The neonatologist told Heather that a lot of things will be happening this week. First, they are planning to take out the clear tube that runs to his stomach in a few days. They said that they don’t have a need to be suctioning the secretions anymore. Along with that, they are planning to start tube feeding Carson as early as tomorrow! This will be a good indicator of how long it will be before we get to take Carson home. We are so excited for this! Please pray that he tolerates the milk and eats like a big boy. The doctor also let us know that as soon as Carson’s tracheotomy is healed, that Heather and I will be able to hold him. They expect that we will be able to do this within a week and we can’t wait!
And now for some odds and ends. We all prayed for poop, and well, he going to have one, but not by choice. The nurses are going to give him a suppository to get things moving since he hasn’t had a poop in a few days. So please keep praying that everything would function in his bowel. Heather said she also noticed that Carson has stopped drooling. If anyone has noticed, it was giving him a bad rash on his chin, but it looks like the drooling is gone and the nurses are going to treat that with a cream. And to mark off one more tube from our tube list, he’s likely going to get the arterial splice IV line taken out of his foot. That has been in there for doing blood gasses and just in case the doctors needed to pump some meds in without having to stick him. They said they don’t have a need for that anymore so bye bye!
We are so glad to have a bunch of good news in one day. Carson is such a fighter and is doing so well! Thank you for everyone’s prayers and support. We couldn’t go through this without you all!
Steve and Heather
Monday, April 26, 2010
Carson is having his 4th surgery today, to have his tracheotomy done. The doctors said the surgery will last about one or two hours. After the surgery, Carson will still be on the ventilator for a few days as they transition him to breathing through the trachea tube. We are excited and sad for this transition; excited because that means less tubes in his face, and sad because the trachea tube sounds like it will be a lot of work to take care of.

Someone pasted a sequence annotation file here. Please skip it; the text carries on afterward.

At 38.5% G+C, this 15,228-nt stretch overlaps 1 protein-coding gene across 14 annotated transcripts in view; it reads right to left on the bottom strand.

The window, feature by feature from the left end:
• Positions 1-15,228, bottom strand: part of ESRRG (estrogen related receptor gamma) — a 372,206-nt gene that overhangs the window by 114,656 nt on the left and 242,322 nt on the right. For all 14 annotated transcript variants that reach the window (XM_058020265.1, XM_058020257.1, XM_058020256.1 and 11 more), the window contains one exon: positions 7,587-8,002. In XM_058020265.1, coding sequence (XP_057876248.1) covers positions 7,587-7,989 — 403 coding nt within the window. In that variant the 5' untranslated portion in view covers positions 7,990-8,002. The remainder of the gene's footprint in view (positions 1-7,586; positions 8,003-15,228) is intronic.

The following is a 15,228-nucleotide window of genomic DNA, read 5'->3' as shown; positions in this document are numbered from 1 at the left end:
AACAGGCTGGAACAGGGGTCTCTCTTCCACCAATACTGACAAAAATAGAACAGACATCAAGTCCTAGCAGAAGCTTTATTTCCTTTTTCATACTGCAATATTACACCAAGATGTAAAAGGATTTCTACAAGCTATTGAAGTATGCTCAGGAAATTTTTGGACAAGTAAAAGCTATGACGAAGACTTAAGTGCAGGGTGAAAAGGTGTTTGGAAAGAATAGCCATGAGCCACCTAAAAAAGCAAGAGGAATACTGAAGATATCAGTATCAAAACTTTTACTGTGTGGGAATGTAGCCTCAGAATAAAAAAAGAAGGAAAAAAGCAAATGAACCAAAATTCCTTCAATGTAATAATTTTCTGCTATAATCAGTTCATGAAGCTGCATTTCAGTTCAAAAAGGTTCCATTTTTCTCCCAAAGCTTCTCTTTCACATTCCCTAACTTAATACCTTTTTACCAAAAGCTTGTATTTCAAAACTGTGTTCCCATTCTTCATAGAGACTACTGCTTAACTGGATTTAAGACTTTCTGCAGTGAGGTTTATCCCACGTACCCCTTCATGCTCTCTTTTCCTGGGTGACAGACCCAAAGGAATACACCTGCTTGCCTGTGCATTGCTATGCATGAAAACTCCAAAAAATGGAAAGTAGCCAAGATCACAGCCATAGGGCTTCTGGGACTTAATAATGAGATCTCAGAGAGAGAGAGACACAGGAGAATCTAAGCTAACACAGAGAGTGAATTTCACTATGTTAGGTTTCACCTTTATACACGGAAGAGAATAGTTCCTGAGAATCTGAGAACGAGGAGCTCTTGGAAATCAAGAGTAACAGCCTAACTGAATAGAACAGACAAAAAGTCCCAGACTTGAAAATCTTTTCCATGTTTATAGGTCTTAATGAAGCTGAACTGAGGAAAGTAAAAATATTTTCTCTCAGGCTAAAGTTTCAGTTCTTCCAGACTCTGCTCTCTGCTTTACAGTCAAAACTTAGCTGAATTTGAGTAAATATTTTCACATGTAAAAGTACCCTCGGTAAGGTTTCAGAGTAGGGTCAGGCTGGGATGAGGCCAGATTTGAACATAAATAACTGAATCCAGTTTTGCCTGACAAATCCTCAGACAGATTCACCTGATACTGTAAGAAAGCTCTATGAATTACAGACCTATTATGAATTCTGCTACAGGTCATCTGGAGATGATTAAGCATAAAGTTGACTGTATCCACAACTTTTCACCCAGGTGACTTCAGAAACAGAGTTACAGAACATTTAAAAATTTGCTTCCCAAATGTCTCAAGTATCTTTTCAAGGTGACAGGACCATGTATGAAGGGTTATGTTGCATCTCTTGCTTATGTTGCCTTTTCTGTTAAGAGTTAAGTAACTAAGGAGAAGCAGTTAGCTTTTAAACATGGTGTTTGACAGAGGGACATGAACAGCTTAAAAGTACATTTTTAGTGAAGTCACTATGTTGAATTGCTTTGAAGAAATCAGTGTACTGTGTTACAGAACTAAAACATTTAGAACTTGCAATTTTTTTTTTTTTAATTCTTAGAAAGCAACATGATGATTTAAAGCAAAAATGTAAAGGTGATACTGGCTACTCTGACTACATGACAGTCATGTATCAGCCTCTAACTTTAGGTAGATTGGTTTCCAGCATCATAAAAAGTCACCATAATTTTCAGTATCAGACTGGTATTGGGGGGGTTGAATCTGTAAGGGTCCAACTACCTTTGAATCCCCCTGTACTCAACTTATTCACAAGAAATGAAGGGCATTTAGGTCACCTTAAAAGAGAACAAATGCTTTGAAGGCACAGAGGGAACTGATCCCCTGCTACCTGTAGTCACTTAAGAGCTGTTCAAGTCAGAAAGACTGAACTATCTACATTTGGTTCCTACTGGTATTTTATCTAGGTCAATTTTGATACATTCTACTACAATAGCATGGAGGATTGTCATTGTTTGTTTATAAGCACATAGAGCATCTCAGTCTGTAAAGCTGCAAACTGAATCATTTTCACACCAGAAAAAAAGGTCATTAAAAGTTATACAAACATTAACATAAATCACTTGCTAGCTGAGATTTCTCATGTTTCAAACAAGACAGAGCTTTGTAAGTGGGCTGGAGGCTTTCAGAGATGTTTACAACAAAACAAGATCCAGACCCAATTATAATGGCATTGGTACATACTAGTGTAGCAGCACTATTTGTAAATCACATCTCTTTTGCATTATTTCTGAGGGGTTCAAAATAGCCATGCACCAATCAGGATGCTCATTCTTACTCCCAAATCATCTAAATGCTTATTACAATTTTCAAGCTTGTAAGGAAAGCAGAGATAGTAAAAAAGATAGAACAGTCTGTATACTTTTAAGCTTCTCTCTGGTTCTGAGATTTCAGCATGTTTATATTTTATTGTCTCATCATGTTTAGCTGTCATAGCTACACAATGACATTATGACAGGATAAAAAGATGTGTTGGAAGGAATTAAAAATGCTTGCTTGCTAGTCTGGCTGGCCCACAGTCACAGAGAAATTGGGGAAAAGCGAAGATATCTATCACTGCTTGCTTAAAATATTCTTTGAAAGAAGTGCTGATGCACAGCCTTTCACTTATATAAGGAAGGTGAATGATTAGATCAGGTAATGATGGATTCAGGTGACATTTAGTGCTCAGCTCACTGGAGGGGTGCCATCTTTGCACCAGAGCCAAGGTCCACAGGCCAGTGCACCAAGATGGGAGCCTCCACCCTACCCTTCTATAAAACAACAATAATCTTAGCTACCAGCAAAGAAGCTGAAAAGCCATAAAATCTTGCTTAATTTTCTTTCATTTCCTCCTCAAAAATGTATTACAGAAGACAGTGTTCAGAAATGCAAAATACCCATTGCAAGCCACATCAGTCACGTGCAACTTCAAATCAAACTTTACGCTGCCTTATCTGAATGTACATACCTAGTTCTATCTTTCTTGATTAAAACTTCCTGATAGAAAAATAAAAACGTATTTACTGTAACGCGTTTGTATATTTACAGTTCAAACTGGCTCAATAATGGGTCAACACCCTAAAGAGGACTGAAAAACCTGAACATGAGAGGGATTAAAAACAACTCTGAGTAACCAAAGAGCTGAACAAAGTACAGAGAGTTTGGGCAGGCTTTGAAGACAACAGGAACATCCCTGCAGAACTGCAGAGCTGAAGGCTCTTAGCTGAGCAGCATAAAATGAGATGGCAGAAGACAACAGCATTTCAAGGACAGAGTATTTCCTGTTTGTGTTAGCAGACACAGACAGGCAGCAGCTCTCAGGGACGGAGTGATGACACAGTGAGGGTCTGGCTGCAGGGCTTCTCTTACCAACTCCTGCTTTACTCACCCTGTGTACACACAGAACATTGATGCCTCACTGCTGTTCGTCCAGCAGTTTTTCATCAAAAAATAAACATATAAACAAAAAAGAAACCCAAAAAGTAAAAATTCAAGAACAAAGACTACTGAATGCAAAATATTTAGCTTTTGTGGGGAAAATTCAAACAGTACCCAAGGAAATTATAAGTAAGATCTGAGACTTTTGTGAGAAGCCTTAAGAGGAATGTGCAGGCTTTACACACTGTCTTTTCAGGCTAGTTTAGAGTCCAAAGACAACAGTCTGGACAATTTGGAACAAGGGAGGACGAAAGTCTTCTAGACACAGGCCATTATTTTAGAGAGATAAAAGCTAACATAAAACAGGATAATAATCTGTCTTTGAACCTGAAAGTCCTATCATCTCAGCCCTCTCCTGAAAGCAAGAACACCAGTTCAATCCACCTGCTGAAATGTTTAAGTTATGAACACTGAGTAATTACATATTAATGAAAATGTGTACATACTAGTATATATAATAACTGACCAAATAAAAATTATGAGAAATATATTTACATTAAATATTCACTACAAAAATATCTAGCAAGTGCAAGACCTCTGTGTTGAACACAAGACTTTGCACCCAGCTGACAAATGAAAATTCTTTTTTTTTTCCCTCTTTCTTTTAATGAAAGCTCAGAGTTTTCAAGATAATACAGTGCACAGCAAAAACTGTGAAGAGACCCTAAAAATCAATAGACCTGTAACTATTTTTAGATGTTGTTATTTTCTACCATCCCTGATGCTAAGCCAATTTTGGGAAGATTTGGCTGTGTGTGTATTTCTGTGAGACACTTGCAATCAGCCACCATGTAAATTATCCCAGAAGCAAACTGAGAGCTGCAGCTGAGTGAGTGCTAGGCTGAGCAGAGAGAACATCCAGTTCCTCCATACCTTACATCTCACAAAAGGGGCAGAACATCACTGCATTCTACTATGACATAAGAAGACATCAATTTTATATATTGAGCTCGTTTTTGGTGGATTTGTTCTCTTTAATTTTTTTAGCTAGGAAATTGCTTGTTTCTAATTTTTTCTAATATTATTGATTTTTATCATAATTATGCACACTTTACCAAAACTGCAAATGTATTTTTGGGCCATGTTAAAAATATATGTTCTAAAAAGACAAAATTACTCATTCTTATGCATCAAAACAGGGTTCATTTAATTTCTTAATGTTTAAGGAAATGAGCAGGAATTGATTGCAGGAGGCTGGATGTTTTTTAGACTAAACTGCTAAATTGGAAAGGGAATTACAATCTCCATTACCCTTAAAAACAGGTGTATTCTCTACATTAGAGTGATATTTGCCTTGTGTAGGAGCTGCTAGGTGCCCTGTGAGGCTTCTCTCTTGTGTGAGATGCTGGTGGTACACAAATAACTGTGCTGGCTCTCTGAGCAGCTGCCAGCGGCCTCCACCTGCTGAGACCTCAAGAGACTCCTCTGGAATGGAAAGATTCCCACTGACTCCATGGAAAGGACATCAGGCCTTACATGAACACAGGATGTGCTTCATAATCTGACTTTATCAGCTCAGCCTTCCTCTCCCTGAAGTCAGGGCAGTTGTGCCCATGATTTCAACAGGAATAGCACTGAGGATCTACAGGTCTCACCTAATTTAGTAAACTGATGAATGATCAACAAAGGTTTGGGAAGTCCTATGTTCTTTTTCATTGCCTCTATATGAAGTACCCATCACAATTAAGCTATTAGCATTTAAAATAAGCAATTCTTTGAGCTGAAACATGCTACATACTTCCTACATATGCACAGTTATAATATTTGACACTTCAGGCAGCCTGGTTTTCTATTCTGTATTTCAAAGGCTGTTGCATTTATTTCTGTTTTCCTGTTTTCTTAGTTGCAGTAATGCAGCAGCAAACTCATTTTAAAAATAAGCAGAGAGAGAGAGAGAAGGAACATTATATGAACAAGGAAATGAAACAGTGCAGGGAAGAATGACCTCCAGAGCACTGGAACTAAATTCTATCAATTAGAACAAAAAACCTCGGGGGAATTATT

We talked with our first respiratory therapist on Sunday and just got a brief overview of some of the event that will be coming up in relation to the trachea tube. First is a set of 5 two hour classes that Heather and I will take to learn everything about caring for Carson and his tube. We will also get to spend a 12 hour period and a 24 hour period at the hospital to show the doctors that we can care for Carson, and to give us the confidence that we need to take him home. It all sounds a little overwhelming right now, but I’m sure we’ll feel better after the training.
One thing that we are praying for right now is for our cats. We may have to find new homes for them because of the trachea tube. Infection and blockage are big risks with the tube and cat hair poses a plugging hazard. We haven’t asked the therapist about it yet, but we are thinking it won’t be in the kitties favor.
We are also praying for poop. Carson needs to begin to have some poop before they can give him a feeding tube. He has a tube to his stomach already that drains the secretions for it. They will also have to wait until that tube begins to run clear before they try to feed him. So please pray that he poops and starts making some clear secretions!
My mom is going home tomorrow. She’s been here for a week and has been a huge help for us. She was able to drive Heather to the hospital every day. She cleaned parts of our house that we didn’t even know that we had. She also got to spend some good time with Avery (Avery calls her Ma-Kitty for Grandma Kitty. Cute.). We’ll miss her, but she’ll be back out this fall for vacation!